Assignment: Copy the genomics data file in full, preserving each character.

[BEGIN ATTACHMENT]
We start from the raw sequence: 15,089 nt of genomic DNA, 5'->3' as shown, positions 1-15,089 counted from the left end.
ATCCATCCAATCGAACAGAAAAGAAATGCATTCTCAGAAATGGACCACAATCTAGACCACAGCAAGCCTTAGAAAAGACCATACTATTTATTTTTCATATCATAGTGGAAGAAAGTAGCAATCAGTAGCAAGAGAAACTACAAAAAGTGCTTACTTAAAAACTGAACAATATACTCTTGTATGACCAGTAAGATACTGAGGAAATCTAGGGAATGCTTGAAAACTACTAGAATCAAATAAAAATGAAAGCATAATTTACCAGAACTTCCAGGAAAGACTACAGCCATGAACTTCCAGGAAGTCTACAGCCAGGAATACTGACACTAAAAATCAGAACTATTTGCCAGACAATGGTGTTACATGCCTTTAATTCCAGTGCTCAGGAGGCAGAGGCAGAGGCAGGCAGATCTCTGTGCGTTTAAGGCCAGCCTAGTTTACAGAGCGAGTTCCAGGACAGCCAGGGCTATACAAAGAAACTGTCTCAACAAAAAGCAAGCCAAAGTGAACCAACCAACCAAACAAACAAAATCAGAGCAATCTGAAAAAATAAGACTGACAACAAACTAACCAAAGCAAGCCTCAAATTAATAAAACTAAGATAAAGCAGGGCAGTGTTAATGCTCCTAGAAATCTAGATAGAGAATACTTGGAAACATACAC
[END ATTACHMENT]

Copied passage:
We start from the raw sequence: 15,089 nt of genomic DNA, 5'->3' as shown, positions 1-15,089 counted from the left end.
ATCCATCCAATCGAACAGAAAAGAAATGCATTCTCAGAAATGGACCACAATCTAGACCACAGCAAGCCTTAGAAAAGACCATACTATTTATTTTTCATATCATAGTGGAAGAAAGTAGCAATCAGTAGCAAGAGAAACTACAAAAAGTGCTTACTTAAAAACTGAACAATATACTCTTGTATGACCAGTAAGATACTGAGGAAATCTAGGGAATGCTTGAAAACTACTAGAATCAAATAAAAATGAAAGCATAATTTACCAGAACTTCCAGGAAAGACTACAGCCATGAACTTCCAGGAAGTCTACAGCCAGGAATACTGACACTAAAAATCAGAACTATTTGCCAGACAATGGTGTTACATGCCTTTAATTCCAGTGCTCAGGAGGCAGAGGCAGAGGCAGGCAGATCTCTGTGCGTTTAAGGCCAGCCTAGTTTACAGAGCGAGTTCCAGGACAGCCAGGGCTATACAAAGAAACTGTCTCAACAAAAAGCAAGCCAAAGTGAACCAACCAACCAAACAAACAAAATCAGAGCAATCTGAAAAAATAAGACTGACAACAAACTAACCAAAGCAAGCCTCAAATTAATAAAACTAAGATAAAGCAGGGCAGTGTTAATGCTCCTAGAAATCTAGATAGAGAATACTTGGAAACATACAC